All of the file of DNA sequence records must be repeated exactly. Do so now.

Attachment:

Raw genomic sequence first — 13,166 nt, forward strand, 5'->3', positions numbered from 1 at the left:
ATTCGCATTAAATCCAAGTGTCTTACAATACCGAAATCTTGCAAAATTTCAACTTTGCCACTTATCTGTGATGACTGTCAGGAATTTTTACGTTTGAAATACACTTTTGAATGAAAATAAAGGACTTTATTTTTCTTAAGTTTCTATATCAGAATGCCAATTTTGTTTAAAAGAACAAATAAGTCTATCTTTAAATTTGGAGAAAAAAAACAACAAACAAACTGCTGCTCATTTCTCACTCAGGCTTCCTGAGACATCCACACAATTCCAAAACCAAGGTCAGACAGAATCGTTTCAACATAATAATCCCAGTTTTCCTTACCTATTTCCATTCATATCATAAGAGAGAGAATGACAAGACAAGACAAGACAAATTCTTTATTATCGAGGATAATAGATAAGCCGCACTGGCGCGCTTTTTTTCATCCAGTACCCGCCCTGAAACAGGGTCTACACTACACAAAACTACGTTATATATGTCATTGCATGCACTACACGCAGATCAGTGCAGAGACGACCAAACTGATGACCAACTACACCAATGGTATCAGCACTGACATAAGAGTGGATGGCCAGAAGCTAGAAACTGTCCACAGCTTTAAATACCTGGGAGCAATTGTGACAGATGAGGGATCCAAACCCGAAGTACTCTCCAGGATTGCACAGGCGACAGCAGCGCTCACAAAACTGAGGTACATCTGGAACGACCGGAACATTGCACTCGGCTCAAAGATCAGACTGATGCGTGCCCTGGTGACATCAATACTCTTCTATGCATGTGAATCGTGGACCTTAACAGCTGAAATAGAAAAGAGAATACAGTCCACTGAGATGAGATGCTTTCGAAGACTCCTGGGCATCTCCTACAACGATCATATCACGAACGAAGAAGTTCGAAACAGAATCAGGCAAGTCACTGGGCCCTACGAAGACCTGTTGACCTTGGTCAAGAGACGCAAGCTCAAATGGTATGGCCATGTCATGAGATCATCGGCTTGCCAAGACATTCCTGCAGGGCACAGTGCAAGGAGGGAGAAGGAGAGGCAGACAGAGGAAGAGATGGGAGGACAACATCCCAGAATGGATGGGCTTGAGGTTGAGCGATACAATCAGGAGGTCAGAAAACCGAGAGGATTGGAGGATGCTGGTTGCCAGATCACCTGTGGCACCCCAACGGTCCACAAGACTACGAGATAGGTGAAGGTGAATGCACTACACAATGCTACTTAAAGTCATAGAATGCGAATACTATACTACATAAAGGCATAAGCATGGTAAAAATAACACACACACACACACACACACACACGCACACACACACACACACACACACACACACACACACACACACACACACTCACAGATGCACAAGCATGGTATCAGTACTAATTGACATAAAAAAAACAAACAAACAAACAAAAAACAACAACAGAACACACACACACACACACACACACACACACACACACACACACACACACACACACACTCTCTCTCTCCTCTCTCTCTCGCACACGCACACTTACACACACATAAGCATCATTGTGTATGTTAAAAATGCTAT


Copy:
Raw genomic sequence first — 13,166 nt, forward strand, 5'->3', positions numbered from 1 at the left:
ATTCGCATTAAATCCAAGTGTCTTACAATACCGAAATCTTGCAAAATTTCAACTTTGCCACTTATCTGTGATGACTGTCAGGAATTTTTACGTTTGAAATACACTTTTGAATGAAAATAAAGGACTTTATTTTTCTTAAGTTTCTATATCAGAATGCCAATTTTGTTTAAAAGAACAAATAAGTCTATCTTTAAATTTGGAGAAAAAAAACAACAAACAAACTGCTGCTCATTTCTCACTCAGGCTTCCTGAGACATCCACACAATTCCAAAACCAAGGTCAGACAGAATCGTTTCAACATAATAATCCCAGTTTTCCTTACCTATTTCCATTCATATCATAAGAGAGAGAATGACAAGACAAGACAAGACAAATTCTTTATTATCGAGGATAATAGATAAGCCGCACTGGCGCGCTTTTTTTCATCCAGTACCCGCCCTGAAACAGGGTCTACACTACACAAAACTACGTTATATATGTCATTGCATGCACTACACGCAGATCAGTGCAGAGACGACCAAACTGATGACCAACTACACCAATGGTATCAGCACTGACATAAGAGTGGATGGCCAGAAGCTAGAAACTGTCCACAGCTTTAAATACCTGGGAGCAATTGTGACAGATGAGGGATCCAAACCCGAAGTACTCTCCAGGATTGCACAGGCGACAGCAGCGCTCACAAAACTGAGGTACATCTGGAACGACCGGAACATTGCACTCGGCTCAAAGATCAGACTGATGCGTGCCCTGGTGACATCAATACTCTTCTATGCATGTGAATCGTGGACCTTAACAGCTGAAATAGAAAAGAGAATACAGTCCACTGAGATGAGATGCTTTCGAAGACTCCTGGGCATCTCCTACAACGATCATATCACGAACGAAGAAGTTCGAAACAGAATCAGGCAAGTCACTGGGCCCTACGAAGACCTGTTGACCTTGGTCAAGAGACGCAAGCTCAAATGGTATGGCCATGTCATGAGATCATCGGCTTGCCAAGACATTCCTGCAGGGCACAGTGCAAGGAGGGAGAAGGAGAGGCAGACAGAGGAAGAGATGGGAGGACAACATCCCAGAATGGATGGGCTTGAGGTTGAGCGATACAATCAGGAGGTCAGAAAACCGAGAGGATTGGAGGATGCTGGTTGCCAGATCACCTGTGGCACCCCAACGGTCCACAAGACTACGAGATAGGTGAAGGTGAATGCACTACACAATGCTACTTAAAGTCATAGAATGCGAATACTATACTACATAAAGGCATAAGCATGGTAAAAATAACACACACACACACACACACACACACGCACACACACACACACACACACACACACACACACACACACACACACACTCACAGATGCACAAGCATGGTATCAGTACTAATTGACATAAAAAAAACAAACAAACAAACAAAAAACAACAACAGAACACACACACACACACACACACACACACACACACACACACACACACACACACACACTCTCTCTCTCCTCTCTCTCTCGCACACGCACACTTACACACACATAAGCATCATTGTGTATGTTAAAAATGCTAT